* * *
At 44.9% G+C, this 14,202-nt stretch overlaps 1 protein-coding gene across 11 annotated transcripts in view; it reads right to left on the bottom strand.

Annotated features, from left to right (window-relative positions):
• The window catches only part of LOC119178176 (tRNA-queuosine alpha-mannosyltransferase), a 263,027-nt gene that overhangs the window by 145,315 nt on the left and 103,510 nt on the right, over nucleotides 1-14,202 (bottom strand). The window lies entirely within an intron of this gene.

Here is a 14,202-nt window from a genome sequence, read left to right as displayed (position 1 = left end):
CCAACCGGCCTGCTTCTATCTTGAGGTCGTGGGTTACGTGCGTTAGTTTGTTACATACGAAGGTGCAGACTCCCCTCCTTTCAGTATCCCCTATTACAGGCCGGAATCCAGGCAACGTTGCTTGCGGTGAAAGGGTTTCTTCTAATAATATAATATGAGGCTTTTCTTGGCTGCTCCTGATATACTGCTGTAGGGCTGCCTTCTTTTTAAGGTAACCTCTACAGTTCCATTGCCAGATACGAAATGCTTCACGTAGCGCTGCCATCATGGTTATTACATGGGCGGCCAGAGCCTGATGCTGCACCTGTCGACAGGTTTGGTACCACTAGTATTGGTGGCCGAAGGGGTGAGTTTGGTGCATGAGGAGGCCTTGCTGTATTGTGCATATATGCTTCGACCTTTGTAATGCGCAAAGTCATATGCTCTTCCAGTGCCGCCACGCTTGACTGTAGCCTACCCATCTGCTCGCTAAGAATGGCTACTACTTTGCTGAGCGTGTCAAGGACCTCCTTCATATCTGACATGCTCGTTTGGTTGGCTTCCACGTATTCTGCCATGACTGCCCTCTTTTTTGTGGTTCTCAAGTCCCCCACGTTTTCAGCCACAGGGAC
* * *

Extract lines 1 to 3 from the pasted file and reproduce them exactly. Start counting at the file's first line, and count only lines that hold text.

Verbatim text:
At 44.9% G+C, this 14,202-nt stretch overlaps 1 protein-coding gene across 11 annotated transcripts in view; it reads right to left on the bottom strand.

Annotated features, from left to right (window-relative positions):
• The window catches only part of LOC119178176 (tRNA-queuosine alpha-mannosyltransferase), a 263,027-nt gene that overhangs the window by 145,315 nt on the left and 103,510 nt on the right, over nucleotides 1-14,202 (bottom strand). The window lies entirely within an intron of this gene.